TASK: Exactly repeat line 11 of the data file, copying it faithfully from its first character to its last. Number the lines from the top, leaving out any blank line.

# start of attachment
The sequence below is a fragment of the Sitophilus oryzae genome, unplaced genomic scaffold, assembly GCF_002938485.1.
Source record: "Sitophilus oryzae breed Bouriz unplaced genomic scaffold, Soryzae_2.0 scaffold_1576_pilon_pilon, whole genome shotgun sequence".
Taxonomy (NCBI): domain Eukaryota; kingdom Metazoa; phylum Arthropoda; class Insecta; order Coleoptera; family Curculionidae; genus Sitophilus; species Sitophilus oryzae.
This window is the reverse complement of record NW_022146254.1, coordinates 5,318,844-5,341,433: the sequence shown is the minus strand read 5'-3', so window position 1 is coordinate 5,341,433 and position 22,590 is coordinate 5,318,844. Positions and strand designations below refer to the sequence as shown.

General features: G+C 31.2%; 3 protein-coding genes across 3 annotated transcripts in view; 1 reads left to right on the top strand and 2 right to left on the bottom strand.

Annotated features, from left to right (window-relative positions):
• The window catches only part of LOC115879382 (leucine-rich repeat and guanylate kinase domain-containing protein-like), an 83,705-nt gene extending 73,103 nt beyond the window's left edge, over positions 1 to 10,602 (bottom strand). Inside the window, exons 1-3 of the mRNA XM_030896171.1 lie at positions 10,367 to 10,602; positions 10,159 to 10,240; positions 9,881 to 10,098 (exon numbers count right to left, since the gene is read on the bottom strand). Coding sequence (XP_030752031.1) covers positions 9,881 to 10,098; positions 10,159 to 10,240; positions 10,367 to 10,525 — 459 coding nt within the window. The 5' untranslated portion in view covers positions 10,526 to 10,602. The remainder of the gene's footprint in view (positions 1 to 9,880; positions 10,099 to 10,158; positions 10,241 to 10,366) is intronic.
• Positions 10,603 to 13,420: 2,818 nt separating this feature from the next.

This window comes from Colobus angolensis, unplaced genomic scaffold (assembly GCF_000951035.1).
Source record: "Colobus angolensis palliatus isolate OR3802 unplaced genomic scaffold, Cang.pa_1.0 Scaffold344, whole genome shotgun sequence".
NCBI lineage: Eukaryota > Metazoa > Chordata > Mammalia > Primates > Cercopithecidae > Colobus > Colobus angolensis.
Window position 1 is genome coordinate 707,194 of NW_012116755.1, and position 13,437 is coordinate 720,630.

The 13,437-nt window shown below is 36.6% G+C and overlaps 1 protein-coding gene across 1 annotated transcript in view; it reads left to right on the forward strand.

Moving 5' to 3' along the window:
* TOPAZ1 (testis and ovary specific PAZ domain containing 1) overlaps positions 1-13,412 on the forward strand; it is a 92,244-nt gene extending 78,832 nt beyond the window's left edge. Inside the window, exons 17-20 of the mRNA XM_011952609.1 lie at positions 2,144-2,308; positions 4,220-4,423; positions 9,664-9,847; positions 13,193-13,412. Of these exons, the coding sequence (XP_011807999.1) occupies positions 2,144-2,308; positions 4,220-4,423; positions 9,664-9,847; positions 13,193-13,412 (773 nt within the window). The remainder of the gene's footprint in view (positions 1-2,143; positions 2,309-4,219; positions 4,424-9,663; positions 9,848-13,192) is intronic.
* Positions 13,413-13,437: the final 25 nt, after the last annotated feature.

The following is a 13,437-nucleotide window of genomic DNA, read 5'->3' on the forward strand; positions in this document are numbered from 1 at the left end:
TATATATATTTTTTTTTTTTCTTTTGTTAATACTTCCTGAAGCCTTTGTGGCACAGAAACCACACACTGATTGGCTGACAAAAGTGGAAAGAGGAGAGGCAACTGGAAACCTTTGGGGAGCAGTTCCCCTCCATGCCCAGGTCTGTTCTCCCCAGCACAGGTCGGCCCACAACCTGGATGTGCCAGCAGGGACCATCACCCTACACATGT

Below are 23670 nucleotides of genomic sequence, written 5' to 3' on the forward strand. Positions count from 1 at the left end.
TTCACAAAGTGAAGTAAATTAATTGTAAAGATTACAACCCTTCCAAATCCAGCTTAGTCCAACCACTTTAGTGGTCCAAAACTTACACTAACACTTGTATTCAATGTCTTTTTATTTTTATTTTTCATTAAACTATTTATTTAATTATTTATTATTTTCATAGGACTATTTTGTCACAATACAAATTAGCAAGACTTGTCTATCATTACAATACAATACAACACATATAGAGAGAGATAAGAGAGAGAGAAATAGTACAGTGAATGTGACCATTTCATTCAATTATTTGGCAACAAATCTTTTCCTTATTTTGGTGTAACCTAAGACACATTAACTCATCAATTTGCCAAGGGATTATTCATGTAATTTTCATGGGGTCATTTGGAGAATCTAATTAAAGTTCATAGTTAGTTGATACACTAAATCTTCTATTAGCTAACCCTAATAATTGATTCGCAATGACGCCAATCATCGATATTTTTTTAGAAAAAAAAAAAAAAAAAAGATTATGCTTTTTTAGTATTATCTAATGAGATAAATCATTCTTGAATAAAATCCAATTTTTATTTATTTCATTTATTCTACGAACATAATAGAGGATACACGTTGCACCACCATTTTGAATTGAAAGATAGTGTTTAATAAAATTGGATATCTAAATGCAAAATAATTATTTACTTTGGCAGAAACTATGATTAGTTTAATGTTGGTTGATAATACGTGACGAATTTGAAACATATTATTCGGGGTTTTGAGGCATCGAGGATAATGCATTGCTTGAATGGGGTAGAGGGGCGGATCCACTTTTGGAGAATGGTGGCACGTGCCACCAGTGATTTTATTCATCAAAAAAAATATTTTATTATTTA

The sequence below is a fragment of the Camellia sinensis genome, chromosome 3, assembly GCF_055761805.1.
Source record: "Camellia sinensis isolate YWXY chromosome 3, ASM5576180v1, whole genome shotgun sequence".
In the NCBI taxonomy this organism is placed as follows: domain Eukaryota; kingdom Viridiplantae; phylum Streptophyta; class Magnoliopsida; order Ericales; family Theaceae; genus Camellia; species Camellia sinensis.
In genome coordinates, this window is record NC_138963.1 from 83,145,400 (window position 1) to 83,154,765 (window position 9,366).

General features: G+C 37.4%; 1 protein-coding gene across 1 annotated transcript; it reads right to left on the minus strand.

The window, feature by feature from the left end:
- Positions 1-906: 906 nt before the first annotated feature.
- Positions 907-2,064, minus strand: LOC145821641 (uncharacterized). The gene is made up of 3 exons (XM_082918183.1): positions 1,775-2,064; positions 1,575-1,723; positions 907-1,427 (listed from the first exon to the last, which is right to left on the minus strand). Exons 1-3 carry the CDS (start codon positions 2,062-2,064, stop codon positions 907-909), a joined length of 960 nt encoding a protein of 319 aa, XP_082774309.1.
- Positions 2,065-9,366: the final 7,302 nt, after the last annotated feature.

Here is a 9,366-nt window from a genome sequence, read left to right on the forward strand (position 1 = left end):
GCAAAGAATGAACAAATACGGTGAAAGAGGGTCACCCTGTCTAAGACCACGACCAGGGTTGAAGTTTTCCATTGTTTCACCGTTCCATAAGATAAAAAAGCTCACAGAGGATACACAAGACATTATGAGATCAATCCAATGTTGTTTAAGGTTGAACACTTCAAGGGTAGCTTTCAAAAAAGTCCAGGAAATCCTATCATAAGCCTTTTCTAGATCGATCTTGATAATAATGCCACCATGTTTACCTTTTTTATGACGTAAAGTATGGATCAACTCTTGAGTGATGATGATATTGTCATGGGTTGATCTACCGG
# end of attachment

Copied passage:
NCBI lineage: Eukaryota > Metazoa > Chordata > Mammalia > Primates > Cercopithecidae > Colobus > Colobus angolensis.